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Digital transformation initiatives are driving organizations to change the way that they approach, think about, and manage critical business content. The sheer magnitude of content in applications and repositories (official and unofficial) offers the promise of greater insight through advanced analytics but also introduces new challenges related to acquiring crucial documents and information.

At the same time, content management technologies are also evolving. Traditional enterprise content management (ECM) solutions have developed into application suites, which often include records management, case management, enterprise capture, and content workflow automation capabilities.

Moving Beyond Enterprise Content Management

Managing content refers to a number of use cases, including support for content creation and collaboration, providing a source for analytics and cognitive solutions, and serving as the single source of truth within an organization. For these reasons, the IDC MaturityScape looks at managing enterprise content rather than "enterprise content management." We consider the various use cases noted rather than a specific technology category.

To effectively manage enterprise content, organizations must understand the various content-centric use cases and business processes within their own organizations. Furthermore, businesses must adopt consistent practices for investment and for developing purpose-driven instantiations of content management technologies that are based on organizational priorities. This is best accomplished by including content management as a core component in the larger digital transformation initiatives of the organization.

A Look at the IDC MaturityScape for Managing Enterprise Content

Our maturity model for managing enterprise content describes the organizational characteristics at five levels, from a completely ad hoc, highly manual approach to one in which the word "management" no longer applies—at least from the human perspective—as artificial intelligence (AI) and cognitive solutions will largely assume the management role. It is intended to help organizations evaluate current content management infrastructure and capabilities as well as identify the steps for advancing to the next stage of maturity.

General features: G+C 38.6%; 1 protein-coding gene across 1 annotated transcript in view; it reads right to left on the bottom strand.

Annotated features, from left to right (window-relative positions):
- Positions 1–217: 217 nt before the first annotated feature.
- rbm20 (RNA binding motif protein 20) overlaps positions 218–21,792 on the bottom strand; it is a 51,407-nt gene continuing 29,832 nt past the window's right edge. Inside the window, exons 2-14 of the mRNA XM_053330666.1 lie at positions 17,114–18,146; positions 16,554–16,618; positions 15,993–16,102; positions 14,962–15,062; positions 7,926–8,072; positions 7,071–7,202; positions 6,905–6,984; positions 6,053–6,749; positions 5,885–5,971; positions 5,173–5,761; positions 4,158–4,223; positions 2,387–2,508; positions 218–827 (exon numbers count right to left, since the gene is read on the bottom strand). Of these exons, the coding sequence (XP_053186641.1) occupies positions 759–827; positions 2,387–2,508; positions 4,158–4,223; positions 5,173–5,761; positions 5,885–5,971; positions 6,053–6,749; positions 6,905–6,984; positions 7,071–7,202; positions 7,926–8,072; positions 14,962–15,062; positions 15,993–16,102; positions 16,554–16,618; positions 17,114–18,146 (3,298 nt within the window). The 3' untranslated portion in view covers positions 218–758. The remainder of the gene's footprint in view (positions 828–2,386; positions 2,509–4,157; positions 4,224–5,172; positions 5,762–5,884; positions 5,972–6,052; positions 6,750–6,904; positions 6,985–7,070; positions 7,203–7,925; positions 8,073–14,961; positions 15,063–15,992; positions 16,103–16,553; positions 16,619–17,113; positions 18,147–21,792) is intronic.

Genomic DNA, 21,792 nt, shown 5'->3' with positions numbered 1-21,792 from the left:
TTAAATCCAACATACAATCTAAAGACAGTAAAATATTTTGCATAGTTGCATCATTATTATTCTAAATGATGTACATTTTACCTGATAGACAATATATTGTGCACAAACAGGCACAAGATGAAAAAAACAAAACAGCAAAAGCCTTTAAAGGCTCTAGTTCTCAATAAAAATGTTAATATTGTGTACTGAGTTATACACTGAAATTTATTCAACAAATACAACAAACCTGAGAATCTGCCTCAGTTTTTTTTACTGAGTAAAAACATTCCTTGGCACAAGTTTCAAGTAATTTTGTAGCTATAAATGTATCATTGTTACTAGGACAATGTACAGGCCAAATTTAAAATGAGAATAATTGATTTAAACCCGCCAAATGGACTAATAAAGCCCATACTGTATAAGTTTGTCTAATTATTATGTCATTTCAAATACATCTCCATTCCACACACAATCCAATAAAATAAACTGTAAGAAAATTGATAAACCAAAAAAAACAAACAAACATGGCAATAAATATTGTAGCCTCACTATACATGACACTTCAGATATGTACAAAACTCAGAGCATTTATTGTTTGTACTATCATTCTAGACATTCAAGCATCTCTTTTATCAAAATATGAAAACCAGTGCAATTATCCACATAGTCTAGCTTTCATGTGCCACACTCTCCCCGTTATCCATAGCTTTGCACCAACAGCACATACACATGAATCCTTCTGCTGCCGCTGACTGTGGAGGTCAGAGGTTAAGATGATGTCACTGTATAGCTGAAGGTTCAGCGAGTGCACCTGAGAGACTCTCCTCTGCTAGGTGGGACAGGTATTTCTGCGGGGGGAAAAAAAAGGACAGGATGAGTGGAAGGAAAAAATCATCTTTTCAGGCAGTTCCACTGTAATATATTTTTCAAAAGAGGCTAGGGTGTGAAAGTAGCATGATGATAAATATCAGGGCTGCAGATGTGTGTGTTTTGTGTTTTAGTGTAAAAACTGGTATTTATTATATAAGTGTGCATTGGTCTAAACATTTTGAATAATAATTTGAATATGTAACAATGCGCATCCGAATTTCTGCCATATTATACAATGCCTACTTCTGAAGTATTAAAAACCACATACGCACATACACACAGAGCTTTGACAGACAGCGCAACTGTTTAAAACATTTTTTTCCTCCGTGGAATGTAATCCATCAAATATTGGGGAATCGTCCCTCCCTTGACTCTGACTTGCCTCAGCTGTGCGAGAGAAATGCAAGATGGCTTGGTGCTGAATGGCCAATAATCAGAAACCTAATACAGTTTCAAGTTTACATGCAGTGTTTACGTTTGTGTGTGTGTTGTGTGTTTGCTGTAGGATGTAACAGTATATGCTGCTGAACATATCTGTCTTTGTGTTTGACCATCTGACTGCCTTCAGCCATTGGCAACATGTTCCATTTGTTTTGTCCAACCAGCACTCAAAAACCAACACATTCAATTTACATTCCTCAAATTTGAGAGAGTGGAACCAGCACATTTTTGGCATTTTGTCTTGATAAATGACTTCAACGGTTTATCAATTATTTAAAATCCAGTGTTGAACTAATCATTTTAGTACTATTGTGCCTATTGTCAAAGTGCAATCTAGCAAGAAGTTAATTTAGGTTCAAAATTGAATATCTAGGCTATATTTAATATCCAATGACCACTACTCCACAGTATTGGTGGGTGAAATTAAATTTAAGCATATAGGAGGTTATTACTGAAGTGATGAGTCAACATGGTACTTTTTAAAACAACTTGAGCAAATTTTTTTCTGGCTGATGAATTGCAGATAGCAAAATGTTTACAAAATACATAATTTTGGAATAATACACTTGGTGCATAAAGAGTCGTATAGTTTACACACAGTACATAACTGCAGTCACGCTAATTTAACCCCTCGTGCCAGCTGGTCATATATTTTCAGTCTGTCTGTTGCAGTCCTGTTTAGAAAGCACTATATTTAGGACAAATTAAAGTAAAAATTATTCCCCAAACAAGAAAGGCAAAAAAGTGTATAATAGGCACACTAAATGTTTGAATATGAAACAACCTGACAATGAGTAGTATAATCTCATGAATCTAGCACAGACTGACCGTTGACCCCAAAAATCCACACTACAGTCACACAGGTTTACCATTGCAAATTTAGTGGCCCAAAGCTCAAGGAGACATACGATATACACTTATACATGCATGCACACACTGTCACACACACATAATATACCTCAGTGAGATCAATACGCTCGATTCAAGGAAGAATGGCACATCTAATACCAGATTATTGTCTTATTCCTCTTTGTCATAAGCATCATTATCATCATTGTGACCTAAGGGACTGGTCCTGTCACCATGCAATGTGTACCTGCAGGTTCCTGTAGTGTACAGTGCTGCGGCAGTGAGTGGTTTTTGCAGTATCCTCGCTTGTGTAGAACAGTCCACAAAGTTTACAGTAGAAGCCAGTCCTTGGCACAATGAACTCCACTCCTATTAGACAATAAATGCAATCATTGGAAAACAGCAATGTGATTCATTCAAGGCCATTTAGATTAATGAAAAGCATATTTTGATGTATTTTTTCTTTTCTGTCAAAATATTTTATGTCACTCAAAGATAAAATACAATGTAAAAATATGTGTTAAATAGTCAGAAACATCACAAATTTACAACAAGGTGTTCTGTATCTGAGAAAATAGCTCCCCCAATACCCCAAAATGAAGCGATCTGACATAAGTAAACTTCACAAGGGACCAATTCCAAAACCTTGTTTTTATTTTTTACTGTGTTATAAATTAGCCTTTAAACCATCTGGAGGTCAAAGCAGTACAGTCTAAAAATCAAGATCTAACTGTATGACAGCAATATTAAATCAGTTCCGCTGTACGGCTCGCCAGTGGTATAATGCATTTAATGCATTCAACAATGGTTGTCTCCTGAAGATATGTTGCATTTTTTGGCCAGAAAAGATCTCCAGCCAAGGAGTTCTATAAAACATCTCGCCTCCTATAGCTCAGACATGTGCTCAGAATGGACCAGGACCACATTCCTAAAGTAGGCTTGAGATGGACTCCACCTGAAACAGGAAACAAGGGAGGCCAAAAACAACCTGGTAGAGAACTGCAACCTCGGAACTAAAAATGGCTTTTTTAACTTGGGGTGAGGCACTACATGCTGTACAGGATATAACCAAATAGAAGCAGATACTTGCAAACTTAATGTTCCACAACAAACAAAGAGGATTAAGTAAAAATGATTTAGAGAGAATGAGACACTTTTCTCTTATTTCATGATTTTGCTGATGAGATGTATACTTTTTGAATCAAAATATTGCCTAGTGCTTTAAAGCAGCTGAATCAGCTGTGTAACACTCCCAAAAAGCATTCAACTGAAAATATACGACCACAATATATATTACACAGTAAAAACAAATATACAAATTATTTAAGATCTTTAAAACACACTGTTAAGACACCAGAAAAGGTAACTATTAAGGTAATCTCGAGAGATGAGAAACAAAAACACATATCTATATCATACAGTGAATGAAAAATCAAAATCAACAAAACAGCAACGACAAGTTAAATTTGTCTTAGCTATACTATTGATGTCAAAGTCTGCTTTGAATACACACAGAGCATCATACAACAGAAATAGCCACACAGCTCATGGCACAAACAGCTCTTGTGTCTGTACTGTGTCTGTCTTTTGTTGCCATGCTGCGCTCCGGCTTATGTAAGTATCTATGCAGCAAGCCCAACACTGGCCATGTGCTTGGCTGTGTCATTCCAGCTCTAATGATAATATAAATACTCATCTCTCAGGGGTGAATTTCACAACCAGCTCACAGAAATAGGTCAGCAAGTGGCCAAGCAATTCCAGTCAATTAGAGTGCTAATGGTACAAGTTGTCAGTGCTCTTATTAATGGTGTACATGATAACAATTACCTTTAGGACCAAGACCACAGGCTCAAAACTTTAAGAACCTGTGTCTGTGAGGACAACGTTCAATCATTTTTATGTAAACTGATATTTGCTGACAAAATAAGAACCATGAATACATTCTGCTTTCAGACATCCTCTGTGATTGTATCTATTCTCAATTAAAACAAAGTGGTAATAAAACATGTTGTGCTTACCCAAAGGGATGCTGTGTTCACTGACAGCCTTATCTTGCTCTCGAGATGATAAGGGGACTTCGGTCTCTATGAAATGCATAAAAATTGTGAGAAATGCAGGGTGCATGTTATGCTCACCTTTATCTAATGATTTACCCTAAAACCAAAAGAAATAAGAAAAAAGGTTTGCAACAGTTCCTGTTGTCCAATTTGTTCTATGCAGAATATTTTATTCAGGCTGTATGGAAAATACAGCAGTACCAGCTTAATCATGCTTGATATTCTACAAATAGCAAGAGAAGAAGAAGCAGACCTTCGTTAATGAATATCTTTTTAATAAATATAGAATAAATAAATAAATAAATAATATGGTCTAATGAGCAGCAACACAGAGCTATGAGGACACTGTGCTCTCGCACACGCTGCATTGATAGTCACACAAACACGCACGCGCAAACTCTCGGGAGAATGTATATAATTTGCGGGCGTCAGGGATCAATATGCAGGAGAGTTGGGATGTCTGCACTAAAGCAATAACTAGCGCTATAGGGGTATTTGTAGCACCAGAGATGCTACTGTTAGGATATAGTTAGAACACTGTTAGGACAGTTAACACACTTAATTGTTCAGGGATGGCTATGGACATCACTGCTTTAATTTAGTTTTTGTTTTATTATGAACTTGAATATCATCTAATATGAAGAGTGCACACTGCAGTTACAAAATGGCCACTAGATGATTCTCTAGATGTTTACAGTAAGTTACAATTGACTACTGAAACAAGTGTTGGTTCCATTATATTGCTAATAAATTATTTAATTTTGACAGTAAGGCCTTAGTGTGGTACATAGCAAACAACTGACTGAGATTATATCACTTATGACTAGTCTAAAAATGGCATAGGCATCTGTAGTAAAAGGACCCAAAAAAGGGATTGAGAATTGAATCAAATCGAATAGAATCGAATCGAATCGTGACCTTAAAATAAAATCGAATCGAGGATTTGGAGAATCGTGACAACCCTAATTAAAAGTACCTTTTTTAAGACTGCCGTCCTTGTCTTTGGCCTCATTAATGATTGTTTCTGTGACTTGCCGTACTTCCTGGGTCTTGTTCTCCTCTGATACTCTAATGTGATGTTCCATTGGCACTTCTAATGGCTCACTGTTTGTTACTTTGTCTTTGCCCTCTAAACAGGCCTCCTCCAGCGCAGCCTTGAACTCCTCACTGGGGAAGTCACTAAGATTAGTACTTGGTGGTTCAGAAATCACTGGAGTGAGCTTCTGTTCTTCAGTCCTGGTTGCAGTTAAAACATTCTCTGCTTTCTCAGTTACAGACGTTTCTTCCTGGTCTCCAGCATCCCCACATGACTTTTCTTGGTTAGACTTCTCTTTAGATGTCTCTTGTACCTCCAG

This IDC MaturityScape includes five stages, with five sub-dimensions across all the stages. Note that each stage builds on the capabilities of the one that immediately precedes it.


Each maturity stage and expected business outcomes are described in this figure.

Ad Hoc: This is an excellent description of this stage, as there is no organized or coordinated strategy for managing content within the organization. Content-centric workflows are largely paper-based and/or content is randomly distributed across digital repositories, including email, shared drives, thumb drives (or other physical media), and possibly personal/consumer cloud file synchronization and sharing (FSS) services. There is no targeted funding or high-level management support.

Opportunistic: Organizations at this stage have deployed technology and formalized some processes for content management, but it is departmental (or business unit-wide) in scope. Planning is on a short-term basis and funding is focused on specific tactical opportunities. This means that an enterprise-wide strategy or budget is still lacking and cross-departmental or business unit collaboration is ad hoc and limited.

Repeatable: At this stage, the value and efficiencies gained within individual silos have been recognized at senior levels within the organization, pushing content management initiatives up to an enterprise program with support and budget now provided at the corporate level and consistent support from information technology (IT). Pan-enterprise content management, via one or more centrally managed repositories, provides a single source of truth.

Managed: At this stage, the enterprise has transitioned from deploying monolithic, one-size-fits-all applications to implementing purpose-built content management solutions, using the most suitable modules drawn from a common technology stack. A unified interface provides access to multiple content repositories, which is accessible any time and via any device. Content management centers of excellence are formalized, and global shared services teams have been established for key use cases and workflows.

Optimized: In the most mature organizations, content management is a core component of broader strategic, well-funded programs that are transformational. A collaborative culture of continuous innovation exists, and management rewards change agents. Cognitive and AI systems support content management processes, including search and decision-making within content-centric workflows as well as information governance.

Each dimension contributes to an organization's ability to progress from one stage to the next, achieving a higher level of content management maturity. At each stage, the organization develops greater skills and competencies within each dimension (vision, people, process, technology, and use cases).

Today, organizations are focused on optimizing processes, ensuring security and compliance, and leveraging the greatest business value out of their content. To this end, it is vital for organizations to evaluate the processes and technologies for managing enterprise content. This maturity model provides a framework for evaluation.

Holly Muscolino is the Research Vice President of the Content Technologies and Document Workflow group at IDC and is responsible for research related to enterprise content management, including records management and case management. Follow Holly on Twitter @hmuscolino.
 

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